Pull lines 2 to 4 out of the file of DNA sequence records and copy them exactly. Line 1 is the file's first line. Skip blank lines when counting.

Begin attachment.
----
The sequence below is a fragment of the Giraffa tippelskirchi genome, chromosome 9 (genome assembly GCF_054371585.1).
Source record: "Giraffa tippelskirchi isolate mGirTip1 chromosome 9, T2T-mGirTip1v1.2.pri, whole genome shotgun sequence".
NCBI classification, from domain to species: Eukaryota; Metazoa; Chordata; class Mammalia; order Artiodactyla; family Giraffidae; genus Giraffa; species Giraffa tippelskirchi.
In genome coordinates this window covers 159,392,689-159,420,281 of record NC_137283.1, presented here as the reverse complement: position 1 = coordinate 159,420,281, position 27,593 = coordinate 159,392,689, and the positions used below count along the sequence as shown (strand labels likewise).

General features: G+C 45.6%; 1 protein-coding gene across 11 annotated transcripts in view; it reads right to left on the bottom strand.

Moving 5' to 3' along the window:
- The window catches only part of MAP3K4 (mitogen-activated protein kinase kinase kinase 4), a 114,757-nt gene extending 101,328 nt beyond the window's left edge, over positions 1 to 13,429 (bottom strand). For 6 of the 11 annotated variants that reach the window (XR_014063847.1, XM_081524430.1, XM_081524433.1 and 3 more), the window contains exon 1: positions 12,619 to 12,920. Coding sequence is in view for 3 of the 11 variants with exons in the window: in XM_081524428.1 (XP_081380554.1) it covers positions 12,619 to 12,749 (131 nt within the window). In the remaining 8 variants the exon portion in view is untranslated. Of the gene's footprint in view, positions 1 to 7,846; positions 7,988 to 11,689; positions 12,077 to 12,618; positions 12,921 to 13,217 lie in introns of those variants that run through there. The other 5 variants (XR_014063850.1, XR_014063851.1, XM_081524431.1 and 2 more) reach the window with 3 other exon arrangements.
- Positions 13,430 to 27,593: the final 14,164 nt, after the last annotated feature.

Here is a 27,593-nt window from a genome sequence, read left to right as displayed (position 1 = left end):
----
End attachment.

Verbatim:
Source record: "Giraffa tippelskirchi isolate mGirTip1 chromosome 9, T2T-mGirTip1v1.2.pri, whole genome shotgun sequence".
NCBI classification, from domain to species: Eukaryota; Metazoa; Chordata; class Mammalia; order Artiodactyla; family Giraffidae; genus Giraffa; species Giraffa tippelskirchi.
In genome coordinates this window covers 159,392,689-159,420,281 of record NC_137283.1, presented here as the reverse complement: position 1 = coordinate 159,420,281, position 27,593 = coordinate 159,392,689, and the positions used below count along the sequence as shown (strand labels likewise).